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I think it was quite an athletic feat when Fred MacMurray threw Barbara Stanwyck's husband off the train in *Double Indemenity*. See--you can mix sports with noir.

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Not to go all technical, but good ole Walter killed the husband in the car, while

Mrs. D was doing the hundred yard stare. But they might still be eligible for

the two person corpse drag. There is no I in teamwork.

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I never got caught putting a frog in the teacher's desk, but I was constantly getting caught with my hand in the cookie jar.

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Cookies -isn't The Fortune Cookie kind of a noir film, in a way? ok, maybe that's a stretch. But there's some plotting to commit a dishonest act, anyway.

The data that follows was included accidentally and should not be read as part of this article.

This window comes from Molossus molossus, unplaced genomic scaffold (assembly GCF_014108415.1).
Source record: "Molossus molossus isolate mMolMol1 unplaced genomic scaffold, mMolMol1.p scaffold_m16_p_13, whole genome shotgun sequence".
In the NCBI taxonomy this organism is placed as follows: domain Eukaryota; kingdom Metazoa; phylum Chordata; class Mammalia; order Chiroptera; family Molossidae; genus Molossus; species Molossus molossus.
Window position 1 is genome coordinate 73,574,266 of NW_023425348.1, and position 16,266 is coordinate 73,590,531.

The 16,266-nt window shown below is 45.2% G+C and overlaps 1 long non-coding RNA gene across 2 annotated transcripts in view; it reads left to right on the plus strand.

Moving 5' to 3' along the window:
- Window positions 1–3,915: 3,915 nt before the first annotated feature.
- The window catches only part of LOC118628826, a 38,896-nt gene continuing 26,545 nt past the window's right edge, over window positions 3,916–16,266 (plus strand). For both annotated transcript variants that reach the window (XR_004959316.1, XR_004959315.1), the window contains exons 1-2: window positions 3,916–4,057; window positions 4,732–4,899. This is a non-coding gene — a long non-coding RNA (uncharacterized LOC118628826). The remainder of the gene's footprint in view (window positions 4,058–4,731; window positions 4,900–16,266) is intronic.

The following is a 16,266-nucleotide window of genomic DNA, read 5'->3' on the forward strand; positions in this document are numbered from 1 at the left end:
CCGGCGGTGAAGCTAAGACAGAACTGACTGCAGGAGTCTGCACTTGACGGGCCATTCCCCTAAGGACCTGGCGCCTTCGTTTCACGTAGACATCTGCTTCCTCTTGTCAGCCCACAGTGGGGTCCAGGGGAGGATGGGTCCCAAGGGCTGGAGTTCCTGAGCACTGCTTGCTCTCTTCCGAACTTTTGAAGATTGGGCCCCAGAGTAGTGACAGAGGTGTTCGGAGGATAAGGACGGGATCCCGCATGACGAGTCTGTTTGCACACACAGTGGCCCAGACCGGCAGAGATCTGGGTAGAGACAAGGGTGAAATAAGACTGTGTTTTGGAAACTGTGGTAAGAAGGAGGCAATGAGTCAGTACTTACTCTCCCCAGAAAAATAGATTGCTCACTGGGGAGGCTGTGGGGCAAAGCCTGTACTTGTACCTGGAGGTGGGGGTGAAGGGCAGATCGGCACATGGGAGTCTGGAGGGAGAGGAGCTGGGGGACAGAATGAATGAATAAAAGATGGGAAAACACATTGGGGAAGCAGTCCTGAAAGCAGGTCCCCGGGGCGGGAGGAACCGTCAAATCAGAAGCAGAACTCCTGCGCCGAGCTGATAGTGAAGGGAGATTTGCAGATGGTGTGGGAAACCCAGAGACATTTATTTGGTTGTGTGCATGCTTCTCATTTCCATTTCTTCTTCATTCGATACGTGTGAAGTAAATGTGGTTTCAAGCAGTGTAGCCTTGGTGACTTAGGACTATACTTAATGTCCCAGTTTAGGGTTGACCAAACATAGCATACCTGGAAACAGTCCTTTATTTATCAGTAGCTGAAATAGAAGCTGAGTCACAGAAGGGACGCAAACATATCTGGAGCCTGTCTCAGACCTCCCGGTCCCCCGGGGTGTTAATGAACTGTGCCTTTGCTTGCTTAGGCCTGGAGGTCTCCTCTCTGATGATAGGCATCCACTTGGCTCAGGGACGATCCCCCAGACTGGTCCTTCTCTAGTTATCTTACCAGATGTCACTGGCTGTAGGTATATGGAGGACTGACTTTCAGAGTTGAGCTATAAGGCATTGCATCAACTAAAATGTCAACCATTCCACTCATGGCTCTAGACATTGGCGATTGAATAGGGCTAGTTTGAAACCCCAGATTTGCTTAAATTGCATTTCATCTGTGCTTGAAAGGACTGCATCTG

As to sports in noir, there actually are a few, at least about the sport of boxing. Robert Ryan comes to mind - The Set-Up.

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To revisit previous territory, I am pretty sure that there are no bowling noirs. (although Stanwyck's stepdaughter was supposed to be going bowling with her friends in DI)

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Soccer is one of the most physical, team-oriented sports ever....with the political undertones of so many people from various countries around the world being able to come together, prejudices etc aside, and watch the sport. And I love it.

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Soccer was Camus favorite sport.

 

Edited by: cujas on Jun 25, 2010 2:49 PM

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finance wrote:

*To revisit previous territory, I am pretty sure that there are no bowling noirs. (although Stanwyck's stepdaughter was supposed to be going bowling with her friends in DI)*

 

Of course there is. There's ROAD HOUSE, specifically the scenes where Ida Lupino in short shorts, halter and espadrilles is taught by Cornel Wilde how to bowl in the bowling alley that's somehow a part of that roadhouse complex (!).

 

Edited by: Arturo on Jun 25, 2010 8:03 PM

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MissWonderly wondered: